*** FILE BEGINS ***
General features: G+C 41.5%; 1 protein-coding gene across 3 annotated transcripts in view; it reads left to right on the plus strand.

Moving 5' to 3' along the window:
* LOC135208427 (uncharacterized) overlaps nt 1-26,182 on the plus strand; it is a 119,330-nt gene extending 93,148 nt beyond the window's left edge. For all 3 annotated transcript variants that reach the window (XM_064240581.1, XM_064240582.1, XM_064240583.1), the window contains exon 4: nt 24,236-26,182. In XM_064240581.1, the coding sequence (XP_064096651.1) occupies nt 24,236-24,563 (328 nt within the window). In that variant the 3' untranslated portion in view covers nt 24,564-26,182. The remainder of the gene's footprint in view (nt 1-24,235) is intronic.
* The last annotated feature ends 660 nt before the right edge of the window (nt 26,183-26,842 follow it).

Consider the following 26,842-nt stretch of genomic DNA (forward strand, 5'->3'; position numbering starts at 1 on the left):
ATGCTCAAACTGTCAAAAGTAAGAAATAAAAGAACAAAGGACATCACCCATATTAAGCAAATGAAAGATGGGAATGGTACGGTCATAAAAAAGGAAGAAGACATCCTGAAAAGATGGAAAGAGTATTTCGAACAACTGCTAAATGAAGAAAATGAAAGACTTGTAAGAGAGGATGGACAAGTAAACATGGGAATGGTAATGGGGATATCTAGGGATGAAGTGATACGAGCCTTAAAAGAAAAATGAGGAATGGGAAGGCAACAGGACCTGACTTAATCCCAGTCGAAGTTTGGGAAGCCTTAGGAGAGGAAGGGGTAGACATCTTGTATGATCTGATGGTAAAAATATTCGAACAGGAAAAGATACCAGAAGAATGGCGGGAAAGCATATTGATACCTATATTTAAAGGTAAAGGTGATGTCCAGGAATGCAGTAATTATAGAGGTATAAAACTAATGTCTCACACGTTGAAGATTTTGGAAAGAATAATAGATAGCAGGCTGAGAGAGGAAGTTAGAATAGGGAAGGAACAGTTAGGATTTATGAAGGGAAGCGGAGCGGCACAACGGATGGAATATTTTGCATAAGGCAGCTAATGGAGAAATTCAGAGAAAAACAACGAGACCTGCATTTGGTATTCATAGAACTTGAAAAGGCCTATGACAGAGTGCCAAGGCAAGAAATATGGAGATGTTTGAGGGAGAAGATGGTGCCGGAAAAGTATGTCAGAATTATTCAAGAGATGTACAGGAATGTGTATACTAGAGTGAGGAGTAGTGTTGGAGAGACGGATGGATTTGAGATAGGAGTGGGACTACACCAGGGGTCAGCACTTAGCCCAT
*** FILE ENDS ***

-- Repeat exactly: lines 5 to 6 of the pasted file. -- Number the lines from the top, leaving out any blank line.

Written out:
Consider the following 26,842-nt stretch of genomic DNA (forward strand, 5'->3'; position numbering starts at 1 on the left):
ATGCTCAAACTGTCAAAAGTAAGAAATAAAAGAACAAAGGACATCACCCATATTAAGCAAATGAAAGATGGGAATGGTACGGTCATAAAAAAGGAAGAAGACATCCTGAAAAGATGGAAAGAGTATTTCGAACAACTGCTAAATGAAGAAAATGAAAGACTTGTAAGAGAGGATGGACAAGTAAACATGGGAATGGTAATGGGGATATCTAGGGATGAAGTGATACGAGCCTTAAAAGAAAAATGAGGAATGGGAAGGCAACAGGACCTGACTTAATCCCAGTCGAAGTTTGGGAAGCCTTAGGAGAGGAAGGGGTAGACATCTTGTATGATCTGATGGTAAAAATATTCGAACAGGAAAAGATACCAGAAGAATGGCGGGAAAGCATATTGATACCTATATTTAAAGGTAAAGGTGATGTCCAGGAATGCAGTAATTATAGAGGTATAAAACTAATGTCTCACACGTTGAAGATTTTGGAAAGAATAATAGATAGCAGGCTGAGAGAGGAAGTTAGAATAGGGAAGGAACAGTTAGGATTTATGAAGGGAAGCGGAGCGGCACAACGGATGGAATATTTTGCATAAGGCAGCTAATGGAGAAATTCAGAGAAAAACAACGAGACCTGCATTTGGTATTCATAGAACTTGAAAAGGCCTATGACAGAGTGCCAAGGCAAGAAATATGGAGATGTTTGAGGGAGAAGATGGTGCCGGAAAAGTATGTCAGAATTATTCAAGAGATGTACAGGAATGTGTATACTAGAGTGAGGAGTAGTGTTGGAGAGACGGATGGATTTGAGATAGGAGTGGGACTACACCAGGGGTCAGCACTTAGCCCAT